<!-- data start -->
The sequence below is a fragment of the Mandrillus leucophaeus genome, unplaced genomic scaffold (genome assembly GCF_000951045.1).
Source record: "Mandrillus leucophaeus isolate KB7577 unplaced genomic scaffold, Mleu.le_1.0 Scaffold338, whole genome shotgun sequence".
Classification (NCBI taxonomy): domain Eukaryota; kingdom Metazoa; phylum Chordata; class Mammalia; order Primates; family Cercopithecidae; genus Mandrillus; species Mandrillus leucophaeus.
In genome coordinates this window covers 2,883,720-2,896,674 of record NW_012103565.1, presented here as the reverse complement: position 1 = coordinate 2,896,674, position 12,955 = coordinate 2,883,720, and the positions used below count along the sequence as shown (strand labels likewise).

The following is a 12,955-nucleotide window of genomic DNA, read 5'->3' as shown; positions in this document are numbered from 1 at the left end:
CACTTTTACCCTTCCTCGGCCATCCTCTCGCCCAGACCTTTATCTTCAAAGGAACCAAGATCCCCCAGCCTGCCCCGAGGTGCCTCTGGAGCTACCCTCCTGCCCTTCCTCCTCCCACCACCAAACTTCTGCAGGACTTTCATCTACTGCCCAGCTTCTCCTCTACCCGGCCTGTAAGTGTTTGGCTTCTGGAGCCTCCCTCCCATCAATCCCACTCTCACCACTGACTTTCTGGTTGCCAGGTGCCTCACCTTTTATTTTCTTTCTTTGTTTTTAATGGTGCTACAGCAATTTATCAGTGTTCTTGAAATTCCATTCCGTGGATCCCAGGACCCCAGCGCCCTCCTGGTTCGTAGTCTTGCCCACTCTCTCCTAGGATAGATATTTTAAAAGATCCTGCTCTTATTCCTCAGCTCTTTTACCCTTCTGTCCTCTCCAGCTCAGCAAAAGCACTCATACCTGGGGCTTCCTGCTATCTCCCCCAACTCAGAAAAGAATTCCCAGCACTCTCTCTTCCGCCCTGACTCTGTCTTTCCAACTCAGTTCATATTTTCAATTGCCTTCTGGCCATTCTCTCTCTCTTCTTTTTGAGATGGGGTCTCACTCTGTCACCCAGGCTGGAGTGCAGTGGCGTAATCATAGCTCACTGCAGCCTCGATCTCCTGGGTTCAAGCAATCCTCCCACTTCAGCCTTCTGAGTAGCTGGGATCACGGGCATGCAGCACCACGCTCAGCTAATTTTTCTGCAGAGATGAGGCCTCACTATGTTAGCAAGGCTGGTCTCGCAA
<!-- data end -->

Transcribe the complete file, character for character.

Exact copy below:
The sequence below is a fragment of the Mandrillus leucophaeus genome, unplaced genomic scaffold (genome assembly GCF_000951045.1).
Source record: "Mandrillus leucophaeus isolate KB7577 unplaced genomic scaffold, Mleu.le_1.0 Scaffold338, whole genome shotgun sequence".
Classification (NCBI taxonomy): domain Eukaryota; kingdom Metazoa; phylum Chordata; class Mammalia; order Primates; family Cercopithecidae; genus Mandrillus; species Mandrillus leucophaeus.
In genome coordinates this window covers 2,883,720-2,896,674 of record NW_012103565.1, presented here as the reverse complement: position 1 = coordinate 2,896,674, position 12,955 = coordinate 2,883,720, and the positions used below count along the sequence as shown (strand labels likewise).

The following is a 12,955-nucleotide window of genomic DNA, read 5'->3' as shown; positions in this document are numbered from 1 at the left end:
CACTTTTACCCTTCCTCGGCCATCCTCTCGCCCAGACCTTTATCTTCAAAGGAACCAAGATCCCCCAGCCTGCCCCGAGGTGCCTCTGGAGCTACCCTCCTGCCCTTCCTCCTCCCACCACCAAACTTCTGCAGGACTTTCATCTACTGCCCAGCTTCTCCTCTACCCGGCCTGTAAGTGTTTGGCTTCTGGAGCCTCCCTCCCATCAATCCCACTCTCACCACTGACTTTCTGGTTGCCAGGTGCCTCACCTTTTATTTTCTTTCTTTGTTTTTAATGGTGCTACAGCAATTTATCAGTGTTCTTGAAATTCCATTCCGTGGATCCCAGGACCCCAGCGCCCTCCTGGTTCGTAGTCTTGCCCACTCTCTCCTAGGATAGATATTTTAAAAGATCCTGCTCTTATTCCTCAGCTCTTTTACCCTTCTGTCCTCTCCAGCTCAGCAAAAGCACTCATACCTGGGGCTTCCTGCTATCTCCCCCAACTCAGAAAAGAATTCCCAGCACTCTCTCTTCCGCCCTGACTCTGTCTTTCCAACTCAGTTCATATTTTCAATTGCCTTCTGGCCATTCTCTCTCTCTTCTTTTTGAGATGGGGTCTCACTCTGTCACCCAGGCTGGAGTGCAGTGGCGTAATCATAGCTCACTGCAGCCTCGATCTCCTGGGTTCAAGCAATCCTCCCACTTCAGCCTTCTGAGTAGCTGGGATCACGGGCATGCAGCACCACGCTCAGCTAATTTTTCTGCAGAGATGAGGCCTCACTATGTTAGCAAGGCTGGTCTCGCAA